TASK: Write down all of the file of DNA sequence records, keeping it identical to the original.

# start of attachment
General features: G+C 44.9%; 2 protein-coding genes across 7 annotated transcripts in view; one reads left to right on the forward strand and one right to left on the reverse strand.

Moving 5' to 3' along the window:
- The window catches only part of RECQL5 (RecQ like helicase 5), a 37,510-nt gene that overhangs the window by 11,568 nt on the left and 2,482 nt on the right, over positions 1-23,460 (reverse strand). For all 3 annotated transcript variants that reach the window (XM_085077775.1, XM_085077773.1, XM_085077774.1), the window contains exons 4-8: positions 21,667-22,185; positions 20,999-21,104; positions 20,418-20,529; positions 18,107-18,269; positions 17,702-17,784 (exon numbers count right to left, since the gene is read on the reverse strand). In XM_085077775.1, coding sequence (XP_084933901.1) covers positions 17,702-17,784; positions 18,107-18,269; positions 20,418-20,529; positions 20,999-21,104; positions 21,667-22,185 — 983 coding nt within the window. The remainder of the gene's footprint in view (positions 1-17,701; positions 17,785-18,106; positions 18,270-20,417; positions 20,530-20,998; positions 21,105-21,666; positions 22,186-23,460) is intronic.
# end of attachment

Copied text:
General features: G+C 44.9%; 2 protein-coding genes across 7 annotated transcripts in view; one reads left to right on the forward strand and one right to left on the reverse strand.

Moving 5' to 3' along the window:
- The window catches only part of RECQL5 (RecQ like helicase 5), a 37,510-nt gene that overhangs the window by 11,568 nt on the left and 2,482 nt on the right, over positions 1-23,460 (reverse strand). For all 3 annotated transcript variants that reach the window (XM_085077775.1, XM_085077773.1, XM_085077774.1), the window contains exons 4-8: positions 21,667-22,185; positions 20,999-21,104; positions 20,418-20,529; positions 18,107-18,269; positions 17,702-17,784 (exon numbers count right to left, since the gene is read on the reverse strand). In XM_085077775.1, coding sequence (XP_084933901.1) covers positions 17,702-17,784; positions 18,107-18,269; positions 20,418-20,529; positions 20,999-21,104; positions 21,667-22,185 — 983 coding nt within the window. The remainder of the gene's footprint in view (positions 1-17,701; positions 17,785-18,106; positions 18,270-20,417; positions 20,530-20,998; positions 21,105-21,666; positions 22,186-23,460) is intronic.